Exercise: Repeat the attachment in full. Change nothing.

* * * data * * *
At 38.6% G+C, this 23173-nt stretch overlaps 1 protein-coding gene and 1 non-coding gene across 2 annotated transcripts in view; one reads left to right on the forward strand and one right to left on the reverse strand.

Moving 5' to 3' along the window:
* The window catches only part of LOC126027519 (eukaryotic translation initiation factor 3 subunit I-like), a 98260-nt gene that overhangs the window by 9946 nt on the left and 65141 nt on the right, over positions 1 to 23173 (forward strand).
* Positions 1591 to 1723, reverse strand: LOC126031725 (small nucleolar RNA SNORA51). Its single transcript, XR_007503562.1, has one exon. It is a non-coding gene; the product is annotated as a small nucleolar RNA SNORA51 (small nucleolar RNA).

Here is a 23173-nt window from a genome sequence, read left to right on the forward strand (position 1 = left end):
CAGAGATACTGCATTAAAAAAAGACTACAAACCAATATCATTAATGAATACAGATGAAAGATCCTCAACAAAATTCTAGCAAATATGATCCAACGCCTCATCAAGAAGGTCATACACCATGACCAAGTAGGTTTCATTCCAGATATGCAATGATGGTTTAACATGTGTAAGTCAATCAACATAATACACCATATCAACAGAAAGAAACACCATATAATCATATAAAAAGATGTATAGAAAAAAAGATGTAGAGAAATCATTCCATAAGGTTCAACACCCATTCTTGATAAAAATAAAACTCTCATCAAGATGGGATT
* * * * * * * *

At 38.6% G+C, this 23173-nt stretch overlaps 1 protein-coding gene and 1 non-coding gene across 2 annotated transcripts in view; one reads left to right on the forward strand and one right to left on the reverse strand.

Moving 5' to 3' along the window:
* The window catches only part of LOC126027519 (eukaryotic translation initiation factor 3 subunit I-like), a 98260-nt gene that overhangs the window by 9946 nt on the left and 65141 nt on the right, over positions 1 to 23173 (forward strand).
* Positions 1591 to 1723, reverse strand: LOC126031725 (small nucleolar RNA SNORA51). Its single transcript, XR_007503562.1, has one exon. It is a non-coding gene; the product is annotated as a small nucleolar RNA SNORA51 (small nucleolar RNA).

Here is a 23173-nt window from a genome sequence, read left to right on the forward strand (position 1 = left end):
CAGAGATACTGCATTAAAAAAAGACTACAAACCAATATCATTAATGAATACAGATGAAAGATCCTCAACAAAATTCTAGCAAATATGATCCAACGCCTCATCAAGAAGGTCATACACCATGACCAAGTAGGTTTCATTCCAGATATGCAATGATGGTTTAACATGTGTAAGTCAATCAACATAATACACCATATCAACAGAAAGAAACACCATATAATCATATAAAAAGATGTATAGAAAAAAAGATGTAGAGAAATCATTCCATAAGGTTCAACACCCATTCTTGATAAAAATAAAACTCTCATCAAGATGGGATT